Tutorial :Fixed-point multiplication in a known range



Question:

I'm trying to multiply A*B in 16-bit fixed point, while keeping as much accuracy as possible. A is 16-bit in unsigned integer range, B is divided by 1000 and always between 0.001 and 9.999. It's been a while since I dealt with problems like that, so:

  • I know I can just do A*B/1000 after moving to 32-bit variables, then strip back to 16-bit
  • I'd like to make it faster than that
  • I'd like to do all the operations without moving to 32-bit (since I've got 16-bit multiplication only)

Is there any easy way to do that?

Edit: A will be between 0 and 4000, so all possible results are in the 16-bit range too.

Edit: B comes from user, set digit-by-digit in the X.XXX mask, that's why the operation is /1000.


Solution:1

No, you have to go to 32 bit. In general the product of two 16 bit numbers will always give you a 32 bit wide result.

You should check the CPU instruction set of the CPU you're working on because most multiply instructions on 16 bit machines have an option to return the result as a 32 bit integer directly.

This would help you a lot because:

short testfunction (short a, short b)  {    int A32 = a;    int B32 = b;      return A32*B32/1000  }  

Would force the compiler to do a 32bit * 32bit multiply. On your machine this could be very slow or even done in multiple steps using 16bit multiplies only.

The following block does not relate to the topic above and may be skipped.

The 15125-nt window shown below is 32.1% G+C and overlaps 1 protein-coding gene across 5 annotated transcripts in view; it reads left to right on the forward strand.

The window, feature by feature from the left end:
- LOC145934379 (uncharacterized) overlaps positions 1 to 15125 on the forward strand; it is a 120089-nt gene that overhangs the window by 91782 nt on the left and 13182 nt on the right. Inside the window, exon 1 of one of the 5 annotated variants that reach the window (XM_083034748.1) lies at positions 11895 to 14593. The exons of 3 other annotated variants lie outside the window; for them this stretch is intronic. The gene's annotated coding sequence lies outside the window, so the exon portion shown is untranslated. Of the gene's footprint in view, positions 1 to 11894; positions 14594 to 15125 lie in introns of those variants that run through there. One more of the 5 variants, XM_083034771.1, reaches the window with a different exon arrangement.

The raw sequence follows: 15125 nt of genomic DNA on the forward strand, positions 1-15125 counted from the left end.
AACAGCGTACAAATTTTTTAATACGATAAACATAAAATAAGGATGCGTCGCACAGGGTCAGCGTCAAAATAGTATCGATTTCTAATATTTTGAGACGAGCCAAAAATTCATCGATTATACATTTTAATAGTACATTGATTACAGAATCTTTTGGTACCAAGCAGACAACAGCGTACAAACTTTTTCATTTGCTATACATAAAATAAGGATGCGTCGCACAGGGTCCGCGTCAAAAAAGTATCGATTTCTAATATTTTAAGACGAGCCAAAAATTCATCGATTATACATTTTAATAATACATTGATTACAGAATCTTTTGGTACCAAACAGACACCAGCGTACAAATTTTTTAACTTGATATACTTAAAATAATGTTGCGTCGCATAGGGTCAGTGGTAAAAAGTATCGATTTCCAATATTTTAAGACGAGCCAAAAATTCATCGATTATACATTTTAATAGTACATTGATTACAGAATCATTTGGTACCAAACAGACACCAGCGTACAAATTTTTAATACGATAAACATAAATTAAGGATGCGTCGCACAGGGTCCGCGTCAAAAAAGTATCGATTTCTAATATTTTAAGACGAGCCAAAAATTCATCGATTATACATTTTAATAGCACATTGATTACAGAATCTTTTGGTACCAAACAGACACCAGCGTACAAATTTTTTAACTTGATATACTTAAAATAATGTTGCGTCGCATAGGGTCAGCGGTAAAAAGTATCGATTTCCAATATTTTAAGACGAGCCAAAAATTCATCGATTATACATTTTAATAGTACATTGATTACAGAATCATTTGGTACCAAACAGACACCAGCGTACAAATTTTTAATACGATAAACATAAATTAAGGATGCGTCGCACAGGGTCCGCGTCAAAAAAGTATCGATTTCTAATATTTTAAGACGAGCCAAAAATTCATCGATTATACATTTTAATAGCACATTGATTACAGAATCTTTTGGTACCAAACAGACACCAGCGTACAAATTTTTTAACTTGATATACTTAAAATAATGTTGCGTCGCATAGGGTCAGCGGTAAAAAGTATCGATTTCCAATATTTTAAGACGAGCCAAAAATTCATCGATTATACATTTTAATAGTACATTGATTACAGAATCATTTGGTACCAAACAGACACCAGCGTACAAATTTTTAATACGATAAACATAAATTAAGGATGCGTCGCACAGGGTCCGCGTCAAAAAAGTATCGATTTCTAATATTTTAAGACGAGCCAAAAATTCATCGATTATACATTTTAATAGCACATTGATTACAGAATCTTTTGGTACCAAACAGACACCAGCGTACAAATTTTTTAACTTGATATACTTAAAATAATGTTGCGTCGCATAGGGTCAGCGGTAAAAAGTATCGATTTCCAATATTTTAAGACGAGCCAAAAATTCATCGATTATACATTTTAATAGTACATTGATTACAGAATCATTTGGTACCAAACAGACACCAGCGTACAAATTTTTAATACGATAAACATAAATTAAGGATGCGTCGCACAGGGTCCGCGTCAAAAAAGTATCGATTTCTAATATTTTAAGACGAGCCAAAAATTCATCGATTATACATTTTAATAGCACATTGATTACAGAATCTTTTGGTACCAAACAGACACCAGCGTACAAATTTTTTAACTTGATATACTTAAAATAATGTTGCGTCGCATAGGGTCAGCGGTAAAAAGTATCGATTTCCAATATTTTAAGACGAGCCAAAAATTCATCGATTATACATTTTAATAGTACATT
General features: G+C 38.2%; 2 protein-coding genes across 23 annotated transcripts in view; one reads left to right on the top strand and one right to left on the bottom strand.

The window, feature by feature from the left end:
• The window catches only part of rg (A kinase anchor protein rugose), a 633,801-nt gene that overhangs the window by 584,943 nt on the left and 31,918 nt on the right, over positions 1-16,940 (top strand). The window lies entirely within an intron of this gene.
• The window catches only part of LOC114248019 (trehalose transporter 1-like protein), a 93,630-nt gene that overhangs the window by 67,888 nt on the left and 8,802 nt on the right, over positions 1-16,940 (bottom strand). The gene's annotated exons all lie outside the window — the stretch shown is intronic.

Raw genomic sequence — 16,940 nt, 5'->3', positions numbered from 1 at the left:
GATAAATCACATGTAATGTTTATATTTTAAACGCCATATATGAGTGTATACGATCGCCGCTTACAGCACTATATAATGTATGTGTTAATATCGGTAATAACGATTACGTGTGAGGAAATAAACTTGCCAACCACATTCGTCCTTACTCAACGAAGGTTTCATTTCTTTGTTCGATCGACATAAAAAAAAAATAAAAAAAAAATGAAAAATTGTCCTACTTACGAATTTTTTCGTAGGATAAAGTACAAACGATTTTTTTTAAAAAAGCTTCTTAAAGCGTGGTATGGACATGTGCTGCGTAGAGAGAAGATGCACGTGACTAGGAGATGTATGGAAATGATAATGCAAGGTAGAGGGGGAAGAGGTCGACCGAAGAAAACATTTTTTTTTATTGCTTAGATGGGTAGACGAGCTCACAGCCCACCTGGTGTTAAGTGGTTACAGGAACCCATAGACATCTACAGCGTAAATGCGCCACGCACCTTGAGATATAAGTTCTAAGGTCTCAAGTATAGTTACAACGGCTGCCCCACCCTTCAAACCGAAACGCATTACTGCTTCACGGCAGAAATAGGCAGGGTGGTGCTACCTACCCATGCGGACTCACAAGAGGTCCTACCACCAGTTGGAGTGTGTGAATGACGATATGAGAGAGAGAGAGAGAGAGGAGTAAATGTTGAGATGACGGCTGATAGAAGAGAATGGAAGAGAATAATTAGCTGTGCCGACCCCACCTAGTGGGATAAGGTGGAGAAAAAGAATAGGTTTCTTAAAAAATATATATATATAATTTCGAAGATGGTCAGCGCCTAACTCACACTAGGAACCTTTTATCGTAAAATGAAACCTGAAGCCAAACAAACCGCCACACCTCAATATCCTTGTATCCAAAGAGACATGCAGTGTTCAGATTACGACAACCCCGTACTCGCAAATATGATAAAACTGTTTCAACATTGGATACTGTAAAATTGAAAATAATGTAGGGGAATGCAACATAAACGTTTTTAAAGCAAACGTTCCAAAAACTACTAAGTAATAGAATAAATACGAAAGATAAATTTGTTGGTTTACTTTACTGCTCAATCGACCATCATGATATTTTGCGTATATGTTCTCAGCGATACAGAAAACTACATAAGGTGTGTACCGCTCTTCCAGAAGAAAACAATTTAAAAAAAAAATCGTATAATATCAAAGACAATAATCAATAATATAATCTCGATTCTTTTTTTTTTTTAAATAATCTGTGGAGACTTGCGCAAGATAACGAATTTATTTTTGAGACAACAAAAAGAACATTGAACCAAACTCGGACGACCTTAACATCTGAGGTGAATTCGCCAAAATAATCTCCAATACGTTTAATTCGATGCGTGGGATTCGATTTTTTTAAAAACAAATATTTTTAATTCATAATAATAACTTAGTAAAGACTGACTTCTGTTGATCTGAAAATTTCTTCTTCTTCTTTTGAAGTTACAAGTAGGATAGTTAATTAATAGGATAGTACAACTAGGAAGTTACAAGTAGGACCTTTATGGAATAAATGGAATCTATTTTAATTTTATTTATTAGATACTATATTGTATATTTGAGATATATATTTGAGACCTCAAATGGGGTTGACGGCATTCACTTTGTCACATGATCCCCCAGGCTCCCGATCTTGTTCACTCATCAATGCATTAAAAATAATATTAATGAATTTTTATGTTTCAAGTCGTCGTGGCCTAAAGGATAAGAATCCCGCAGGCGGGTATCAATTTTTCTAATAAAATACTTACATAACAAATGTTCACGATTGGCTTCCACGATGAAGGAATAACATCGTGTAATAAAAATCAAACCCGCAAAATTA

A little bit of inline assembly or even better a compiler intrinsic could speed things up a lot.

Here is an example for the Texas Instruments C64x+ DSP which has such intrinsics:

short test (short a, short b)   {    int product = _mpy (a,b); // calculates product, returns 32 bit integer    return product / 1000;  }  

Another thought: You're dividing by 1000. Was that constant your choice? It would be much faster to use a power of two as the base for your fixed-point numbers. 1024 is close. Why don't you:

  return (a*b)/1024   

instead? The compiler could optimize this by using a shift right by 10 bits. That ought to be much faster than doing reciprocal multiplication tricks.


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